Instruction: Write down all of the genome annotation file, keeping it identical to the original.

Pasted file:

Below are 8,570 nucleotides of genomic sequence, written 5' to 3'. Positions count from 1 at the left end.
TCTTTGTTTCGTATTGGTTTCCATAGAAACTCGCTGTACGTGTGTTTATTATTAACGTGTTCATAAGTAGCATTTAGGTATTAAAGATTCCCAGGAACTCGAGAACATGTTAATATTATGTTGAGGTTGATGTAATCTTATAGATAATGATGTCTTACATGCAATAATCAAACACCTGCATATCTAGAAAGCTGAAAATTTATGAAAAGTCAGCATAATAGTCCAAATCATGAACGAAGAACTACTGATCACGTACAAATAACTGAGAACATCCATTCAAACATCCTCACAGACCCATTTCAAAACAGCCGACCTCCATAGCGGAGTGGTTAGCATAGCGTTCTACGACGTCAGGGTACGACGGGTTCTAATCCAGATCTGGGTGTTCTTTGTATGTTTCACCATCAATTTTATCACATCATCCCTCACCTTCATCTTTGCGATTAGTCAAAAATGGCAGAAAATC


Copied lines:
Below are 8,570 nucleotides of genomic sequence, written 5' to 3'. Positions count from 1 at the left end.
TCTTTGTTTCGTATTGGTTTCCATAGAAACTCGCTGTACGTGTGTTTATTATTAACGTGTTCATAAGTAGCATTTAGGTATTAAAGATTCCCAGGAACTCGAGAACATGTTAATATTATGTTGAGGTTGATGTAATCTTATAGATAATGATGTCTTACATGCAATAATCAAACACCTGCATATCTAGAAAGCTGAAAATTTATGAAAAGTCAGCATAATAGTCCAAATCATGAACGAAGAACTACTGATCACGTACAAATAACTGAGAACATCCATTCAAACATCCTCACAGACCCATTTCAAAACAGCCGACCTCCATAGCGGAGTGGTTAGCATAGCGTTCTACGACGTCAGGGTACGACGGGTTCTAATCCAGATCTGGGTGTTCTTTGTATGTTTCACCATCAATTTTATCACATCATCCCTCACCTTCATCTTTGCGATTAGTCAAAAATGGCAGAAAATC